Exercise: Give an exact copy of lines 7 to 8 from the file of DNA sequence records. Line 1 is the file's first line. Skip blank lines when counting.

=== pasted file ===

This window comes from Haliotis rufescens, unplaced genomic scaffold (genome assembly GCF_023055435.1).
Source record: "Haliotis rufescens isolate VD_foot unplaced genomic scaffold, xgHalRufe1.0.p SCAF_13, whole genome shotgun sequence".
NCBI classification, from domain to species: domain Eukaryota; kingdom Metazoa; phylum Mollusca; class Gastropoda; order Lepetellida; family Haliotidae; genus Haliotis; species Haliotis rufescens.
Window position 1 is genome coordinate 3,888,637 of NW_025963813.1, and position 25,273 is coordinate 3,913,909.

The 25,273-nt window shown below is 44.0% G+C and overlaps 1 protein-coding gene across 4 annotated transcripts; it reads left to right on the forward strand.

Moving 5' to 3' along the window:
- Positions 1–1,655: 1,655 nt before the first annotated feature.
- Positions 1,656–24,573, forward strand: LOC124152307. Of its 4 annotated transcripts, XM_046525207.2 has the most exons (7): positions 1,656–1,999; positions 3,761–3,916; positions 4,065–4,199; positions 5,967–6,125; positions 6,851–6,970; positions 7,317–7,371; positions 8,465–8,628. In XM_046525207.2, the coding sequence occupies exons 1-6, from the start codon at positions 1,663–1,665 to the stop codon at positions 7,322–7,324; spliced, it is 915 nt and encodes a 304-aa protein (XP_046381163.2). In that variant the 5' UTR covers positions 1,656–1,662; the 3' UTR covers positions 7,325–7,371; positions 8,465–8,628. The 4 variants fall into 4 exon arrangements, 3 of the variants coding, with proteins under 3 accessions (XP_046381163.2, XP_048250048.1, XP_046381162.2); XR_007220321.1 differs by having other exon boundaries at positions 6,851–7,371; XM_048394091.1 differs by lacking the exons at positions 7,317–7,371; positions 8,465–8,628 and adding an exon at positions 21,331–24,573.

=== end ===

- Positions 1–1,655: 1,655 nt before the first annotated feature.
- Positions 1,656–24,573, forward strand: LOC124152307. Of its 4 annotated transcripts, XM_046525207.2 has the most exons (7): positions 1,656–1,999; positions 3,761–3,916; positions 4,065–4,199; positions 5,967–6,125; positions 6,851–6,970; positions 7,317–7,371; positions 8,465–8,628. In XM_046525207.2, the coding sequence occupies exons 1-6, from the start codon at positions 1,663–1,665 to the stop codon at positions 7,322–7,324; spliced, it is 915 nt and encodes a 304-aa protein (XP_046381163.2). In that variant the 5' UTR covers positions 1,656–1,662; the 3' UTR covers positions 7,325–7,371; positions 8,465–8,628. The 4 variants fall into 4 exon arrangements, 3 of the variants coding, with proteins under 3 accessions (XP_046381163.2, XP_048250048.1, XP_046381162.2); XR_007220321.1 differs by having other exon boundaries at positions 6,851–7,371; XM_048394091.1 differs by lacking the exons at positions 7,317–7,371; positions 8,465–8,628 and adding an exon at positions 21,331–24,573.